abstract = "We examined the effects of bradykinin (BK), atrial natriuretic peptide (ANP), hydrochlorothiazide (HCTZ), and clonidine on Na+ transport in isolated perfused cortical collecting ducts from rats treated with deoxycorticosterone. Arginine vasopressin was present in the bathing solution at 220 pM. Clonidine (1 μM, bathing solution) depolarized transepithelial potential difference (PD(T)) from -11.9 ± 2.0 (SE) to -7.4 ± 1.7 mV (P < 0.001), hyperpolarized basolateral membrane potential difference (PD(bl)) from -85 ± 1 to -87 ± 1 mV (P < 0.01), and increased the fractional resistance of the apical membrane (FR(a)) from 0.81 ± 0.02 to 0.86 ± 0.02 (P < 0.03), indicating that it inhibited the Na+ conductance of the luminal membrane. BK (1 or 10 nM) or ANP (10 nM) in the bathing solution had no effect on PD(T), PD(bl), or FR(a). BK, ANP, or 0.1 mM luminal HCTZ also had no effect on lumen-to-bath 22Na+ flux (J(l→b)), whereas we showed previously that clonidine inhibits J(l→b) by 30{\%} (L. Chen, M. Paris, S.K. Williams, M.C. Reif, and J.A. Schafer. Kidney Int. 37: 366, 1990). Luminal addition of Na+ channel blockers amiloride (10 μM) or benzamil (1 μM) reduced J(l→b) to a level not significantly different from bath-to-lumen 22Na+ flux measured previously (M. Reif, S.L. Troutman, and J.A. Schafer. J. Clin. Invest. 77: 1291-1298, 1986), and neither BK nor HCTZ had any further effect. These results show that transcellular Na+ transport occurs exclusively through the apical membrane amiloride-sensitive channel, and this conductance is inhibited by clonidine but not by BK, ANP, or HCTZ.",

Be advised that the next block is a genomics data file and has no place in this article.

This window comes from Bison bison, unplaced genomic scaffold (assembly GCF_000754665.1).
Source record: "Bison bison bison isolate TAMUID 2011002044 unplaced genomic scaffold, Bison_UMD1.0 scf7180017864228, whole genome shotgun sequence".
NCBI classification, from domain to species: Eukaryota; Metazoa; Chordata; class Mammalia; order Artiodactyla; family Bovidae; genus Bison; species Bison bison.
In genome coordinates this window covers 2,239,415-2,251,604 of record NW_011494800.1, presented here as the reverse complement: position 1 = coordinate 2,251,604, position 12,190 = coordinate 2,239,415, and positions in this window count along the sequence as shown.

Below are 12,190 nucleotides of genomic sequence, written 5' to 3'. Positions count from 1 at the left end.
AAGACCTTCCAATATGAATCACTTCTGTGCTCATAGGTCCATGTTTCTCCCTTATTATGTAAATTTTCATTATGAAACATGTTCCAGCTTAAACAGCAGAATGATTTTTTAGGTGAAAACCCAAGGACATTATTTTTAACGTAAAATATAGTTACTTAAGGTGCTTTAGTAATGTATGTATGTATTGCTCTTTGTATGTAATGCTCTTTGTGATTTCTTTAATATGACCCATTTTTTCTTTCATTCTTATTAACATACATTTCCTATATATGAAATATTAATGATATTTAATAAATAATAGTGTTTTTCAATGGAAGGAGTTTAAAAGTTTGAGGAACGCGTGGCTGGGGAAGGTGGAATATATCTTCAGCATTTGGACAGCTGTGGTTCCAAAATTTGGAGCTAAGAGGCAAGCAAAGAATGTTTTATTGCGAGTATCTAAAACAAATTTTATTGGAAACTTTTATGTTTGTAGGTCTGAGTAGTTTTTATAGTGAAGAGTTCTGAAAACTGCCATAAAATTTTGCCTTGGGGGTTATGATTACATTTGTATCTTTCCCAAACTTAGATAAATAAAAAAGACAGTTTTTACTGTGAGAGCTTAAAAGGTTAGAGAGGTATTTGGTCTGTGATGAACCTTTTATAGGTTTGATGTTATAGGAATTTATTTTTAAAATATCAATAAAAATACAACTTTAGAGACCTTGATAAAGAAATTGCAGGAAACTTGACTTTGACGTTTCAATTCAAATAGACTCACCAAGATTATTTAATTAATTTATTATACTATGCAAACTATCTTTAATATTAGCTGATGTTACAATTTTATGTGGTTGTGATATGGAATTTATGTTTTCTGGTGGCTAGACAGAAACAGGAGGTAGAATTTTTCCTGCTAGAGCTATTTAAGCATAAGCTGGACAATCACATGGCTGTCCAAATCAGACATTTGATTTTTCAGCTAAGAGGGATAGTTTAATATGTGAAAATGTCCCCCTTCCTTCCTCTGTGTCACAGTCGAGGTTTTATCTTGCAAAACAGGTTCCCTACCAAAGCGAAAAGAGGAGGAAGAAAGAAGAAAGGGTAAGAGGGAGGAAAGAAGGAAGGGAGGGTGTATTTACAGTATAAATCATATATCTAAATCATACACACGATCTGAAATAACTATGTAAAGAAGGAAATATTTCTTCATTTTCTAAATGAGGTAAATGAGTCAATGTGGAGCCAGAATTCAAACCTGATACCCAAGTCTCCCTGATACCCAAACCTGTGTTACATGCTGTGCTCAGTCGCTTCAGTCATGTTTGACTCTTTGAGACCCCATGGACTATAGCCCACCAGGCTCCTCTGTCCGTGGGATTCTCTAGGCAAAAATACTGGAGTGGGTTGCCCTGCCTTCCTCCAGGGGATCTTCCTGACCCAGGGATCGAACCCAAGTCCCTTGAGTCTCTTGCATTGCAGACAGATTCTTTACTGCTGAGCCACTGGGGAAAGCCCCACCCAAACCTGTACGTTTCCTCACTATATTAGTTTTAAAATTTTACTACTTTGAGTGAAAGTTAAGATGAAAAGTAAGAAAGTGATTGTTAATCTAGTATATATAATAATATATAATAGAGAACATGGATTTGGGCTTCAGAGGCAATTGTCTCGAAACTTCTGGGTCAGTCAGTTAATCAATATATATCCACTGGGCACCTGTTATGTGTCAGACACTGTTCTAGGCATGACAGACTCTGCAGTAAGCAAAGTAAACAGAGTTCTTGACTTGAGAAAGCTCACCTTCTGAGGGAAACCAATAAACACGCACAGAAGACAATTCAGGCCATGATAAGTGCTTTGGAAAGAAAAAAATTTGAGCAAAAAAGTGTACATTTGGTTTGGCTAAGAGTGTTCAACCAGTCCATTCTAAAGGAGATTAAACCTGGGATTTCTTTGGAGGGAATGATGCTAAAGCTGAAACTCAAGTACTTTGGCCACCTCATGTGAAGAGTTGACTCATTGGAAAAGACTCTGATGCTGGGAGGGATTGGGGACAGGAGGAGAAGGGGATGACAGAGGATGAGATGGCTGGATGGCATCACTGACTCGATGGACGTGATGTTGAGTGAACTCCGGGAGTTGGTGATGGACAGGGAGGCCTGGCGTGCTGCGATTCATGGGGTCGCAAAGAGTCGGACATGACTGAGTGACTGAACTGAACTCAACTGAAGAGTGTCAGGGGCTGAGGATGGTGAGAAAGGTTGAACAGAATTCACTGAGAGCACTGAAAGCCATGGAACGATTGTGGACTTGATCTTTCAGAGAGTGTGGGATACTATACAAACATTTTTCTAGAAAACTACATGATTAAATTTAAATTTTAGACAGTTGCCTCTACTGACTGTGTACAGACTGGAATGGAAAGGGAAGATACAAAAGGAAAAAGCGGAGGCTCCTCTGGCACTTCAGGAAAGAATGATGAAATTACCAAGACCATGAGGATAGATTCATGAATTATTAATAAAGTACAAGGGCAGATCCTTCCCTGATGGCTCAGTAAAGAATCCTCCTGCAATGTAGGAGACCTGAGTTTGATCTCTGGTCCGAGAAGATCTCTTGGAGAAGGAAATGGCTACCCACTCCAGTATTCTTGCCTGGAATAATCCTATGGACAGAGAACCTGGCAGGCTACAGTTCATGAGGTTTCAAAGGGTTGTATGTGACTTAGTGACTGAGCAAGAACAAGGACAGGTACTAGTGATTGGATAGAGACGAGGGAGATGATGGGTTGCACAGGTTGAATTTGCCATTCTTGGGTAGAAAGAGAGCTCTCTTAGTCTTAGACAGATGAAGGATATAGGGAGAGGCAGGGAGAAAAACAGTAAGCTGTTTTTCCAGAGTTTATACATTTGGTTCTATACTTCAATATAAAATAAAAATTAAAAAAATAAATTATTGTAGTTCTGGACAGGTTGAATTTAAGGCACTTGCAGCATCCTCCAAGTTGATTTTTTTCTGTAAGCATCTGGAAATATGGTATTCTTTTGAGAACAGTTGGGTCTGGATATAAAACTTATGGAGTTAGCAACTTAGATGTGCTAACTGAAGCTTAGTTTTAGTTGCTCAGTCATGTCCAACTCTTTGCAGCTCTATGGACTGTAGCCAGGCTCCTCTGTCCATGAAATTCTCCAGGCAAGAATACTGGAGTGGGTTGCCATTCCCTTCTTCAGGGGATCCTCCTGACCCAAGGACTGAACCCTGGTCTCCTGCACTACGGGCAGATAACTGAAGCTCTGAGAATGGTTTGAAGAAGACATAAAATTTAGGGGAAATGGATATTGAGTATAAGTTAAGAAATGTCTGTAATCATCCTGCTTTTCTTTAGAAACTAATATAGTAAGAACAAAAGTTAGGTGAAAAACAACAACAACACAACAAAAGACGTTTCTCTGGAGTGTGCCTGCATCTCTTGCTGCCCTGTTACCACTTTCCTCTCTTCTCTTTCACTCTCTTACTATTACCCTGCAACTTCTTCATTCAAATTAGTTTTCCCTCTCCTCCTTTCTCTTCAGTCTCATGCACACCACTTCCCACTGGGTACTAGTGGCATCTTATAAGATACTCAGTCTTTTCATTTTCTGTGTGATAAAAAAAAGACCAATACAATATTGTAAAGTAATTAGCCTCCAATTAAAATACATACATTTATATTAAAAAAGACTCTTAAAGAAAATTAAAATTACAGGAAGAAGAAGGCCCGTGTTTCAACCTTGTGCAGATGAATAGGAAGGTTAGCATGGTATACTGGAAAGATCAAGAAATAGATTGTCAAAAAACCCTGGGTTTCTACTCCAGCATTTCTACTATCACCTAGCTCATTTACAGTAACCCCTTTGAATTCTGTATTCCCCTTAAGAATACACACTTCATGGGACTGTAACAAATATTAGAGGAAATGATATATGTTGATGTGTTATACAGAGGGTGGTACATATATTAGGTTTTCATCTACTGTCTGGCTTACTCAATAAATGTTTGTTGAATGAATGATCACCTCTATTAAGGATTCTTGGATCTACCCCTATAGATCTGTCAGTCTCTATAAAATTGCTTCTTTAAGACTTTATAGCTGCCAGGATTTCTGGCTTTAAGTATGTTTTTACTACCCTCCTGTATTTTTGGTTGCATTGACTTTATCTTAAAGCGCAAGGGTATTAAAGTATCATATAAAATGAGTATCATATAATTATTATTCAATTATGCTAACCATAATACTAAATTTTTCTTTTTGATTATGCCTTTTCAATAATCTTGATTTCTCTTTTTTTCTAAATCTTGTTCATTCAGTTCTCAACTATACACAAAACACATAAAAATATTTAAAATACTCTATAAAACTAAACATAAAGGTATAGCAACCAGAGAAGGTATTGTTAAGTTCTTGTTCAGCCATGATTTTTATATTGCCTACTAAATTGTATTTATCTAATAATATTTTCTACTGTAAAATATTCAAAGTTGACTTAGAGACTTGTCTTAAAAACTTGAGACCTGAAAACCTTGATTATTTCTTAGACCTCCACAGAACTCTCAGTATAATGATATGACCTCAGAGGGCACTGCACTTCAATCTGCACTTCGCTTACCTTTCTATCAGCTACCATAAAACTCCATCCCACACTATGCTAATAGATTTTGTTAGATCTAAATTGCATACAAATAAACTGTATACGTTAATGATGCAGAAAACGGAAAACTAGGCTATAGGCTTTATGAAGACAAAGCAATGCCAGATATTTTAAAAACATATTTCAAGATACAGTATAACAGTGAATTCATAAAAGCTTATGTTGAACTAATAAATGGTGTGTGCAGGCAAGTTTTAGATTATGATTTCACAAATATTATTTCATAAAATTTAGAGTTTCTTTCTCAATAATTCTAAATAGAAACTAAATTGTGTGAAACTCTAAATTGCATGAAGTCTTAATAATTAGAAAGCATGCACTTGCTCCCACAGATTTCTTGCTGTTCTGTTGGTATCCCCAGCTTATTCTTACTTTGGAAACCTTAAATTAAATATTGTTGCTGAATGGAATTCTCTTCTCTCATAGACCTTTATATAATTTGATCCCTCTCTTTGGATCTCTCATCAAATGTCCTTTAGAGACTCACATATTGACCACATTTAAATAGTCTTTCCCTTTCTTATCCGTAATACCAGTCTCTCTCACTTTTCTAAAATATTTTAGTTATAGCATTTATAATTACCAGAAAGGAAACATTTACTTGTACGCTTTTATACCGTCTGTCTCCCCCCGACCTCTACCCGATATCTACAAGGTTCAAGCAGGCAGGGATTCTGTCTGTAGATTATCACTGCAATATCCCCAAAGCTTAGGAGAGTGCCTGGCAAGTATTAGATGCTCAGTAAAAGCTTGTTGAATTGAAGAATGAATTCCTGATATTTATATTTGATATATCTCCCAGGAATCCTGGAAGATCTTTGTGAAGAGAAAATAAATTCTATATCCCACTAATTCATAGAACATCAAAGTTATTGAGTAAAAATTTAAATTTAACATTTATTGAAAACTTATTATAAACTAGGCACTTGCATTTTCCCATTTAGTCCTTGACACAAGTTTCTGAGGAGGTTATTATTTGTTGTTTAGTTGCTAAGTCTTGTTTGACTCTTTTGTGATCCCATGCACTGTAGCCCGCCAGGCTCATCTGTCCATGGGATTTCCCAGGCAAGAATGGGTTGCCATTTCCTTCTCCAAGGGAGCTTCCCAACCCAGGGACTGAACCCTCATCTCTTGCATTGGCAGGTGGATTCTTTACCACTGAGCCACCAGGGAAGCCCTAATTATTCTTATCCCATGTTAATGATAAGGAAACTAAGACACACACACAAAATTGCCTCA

keywords = "Adrenergic agonist, Cortical collecting duct, Electrophysiology, Sodium channel, Sodium chloride cotransport, Sodium reabsorption",
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year = "1991",
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Na+ transport in isolated rat CCD : Effects of bradykinin, ANP, clonidine, and hydrochlorothiazide. / Rouch, Alexander; Chen, L.; Troutman, S. L.; Schafer, J. A.

In: American Journal of Physiology - Renal Fluid and Electrolyte Physiology, Vol. 260, No. 1 29-1, 01.01.1991.

Research output: Contribution to journalArticle

TY - JOUR

T1 - Na+ transport in isolated rat CCD

T2 - Effects of bradykinin, ANP, clonidine, and hydrochlorothiazide

AU - Rouch, Alexander

AU - Chen, L.

AU - Troutman, S. L.

AU - Schafer, J. A.

PY - 1991/1/1

Y1 - 1991/1/1